• Muscle or joint paint
  • Heartburn
  • Increased appetite
  • Anxiety
  • Trouble sleeping
  • Breast enlargement
  • Late or missed menstrual periods
  • Decreased sexual ability
  • Dry or discolored skin.

Doctors recommend that you not drink alcohol while on the medication. It also is recommended that you wait to drive or operate machinery until you know how the medication affects you. Report major side effects to your doctor immediately, which can include faintness, unusual body movements, sweating, fever, stiff muscles, fever, seizures, hives, itching, shuffling walk, difficulty breathing or swallowing, and long-lasting and pain erection. You can also report side effects to the FDA at 1-800-FDA-1088 or online.

What are the potential long-term effects of taking Risperdal?

Your doctor should monitor for progression of potential long-term side effects of Risperdal, which can include changes in heart rhythm, weight gain, high blood sugar, and tardive dyskinesia.

Is it safe for a woman who is pregnant, about to become pregnant, or nursing to take Risperdal?

There have been no controlled human pregnancy studies on the effects of Risperdal. The drug can be transferred via human breast milk, and patients are advised not to breastfeed while taking the medication. Before you take Risperdal, talk to your doctor if you are pregnant, planning to become pregnant, or are nursing.

Can symptoms occur if Risperdal is discontinued?

It’s important not to discontinue use of the drug if you feel better. Withdrawal symptoms may include dizziness, nausea, sleepiness, and the return of symptoms of schizophrenia. Maintain contact with your doctor and seek medical attention if necessary when discontinuing the drug, and talk to your doctor about how to mitigate potential withdrawal symptoms.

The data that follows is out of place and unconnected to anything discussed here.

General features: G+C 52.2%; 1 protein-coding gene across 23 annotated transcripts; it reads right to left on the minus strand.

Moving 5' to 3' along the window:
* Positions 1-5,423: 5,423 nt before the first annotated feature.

What should I do if I overdose on Risperdal?

Seek immediate help or call the Poison Help Line at 1-800-222-1222 if you overdose, as it can be fatal. Symptoms may include fainting, blurred vision, drowsiness, fast or irregular heartbeat, dizziness, and seizures.

Is Risperdal habit-forming?
Risperdal has no habit-forming potential, but it is not recommended that you discontinue use of the drug before talking with your doctor, as withdrawal symptoms can occur.

How much does Risperdal cost?

According to goodrx.com, 30 tablets of 1mg Risperdal cost approximately $300. 30 tablets of 1mg generic risperidone cost approximately $14.

Are there any disadvantages to Risperdal?

The biggest disadvantages of Risperdal are the potential long-term side effects, which can include tardive dyskinesia, increased blood sugar, high triglycerides, and weight gain.


DISCLAIMER: The information contained herein should NOT be used as a substitute for the advice of an appropriately qualified and licensed physician or other health care provider.  This article mentions drugs that were FDA-approved and available at the time of publication and may not include all possible drug interactions or all FDA warnings or alerts. The author of this page explicitly does not endorse this drug or any specific treatment method. If you have health questions or concerns about interactions, please check with your physician or go to the FDA site for a comprehensive list of warnings.




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Last Updated: Feb 21, 2018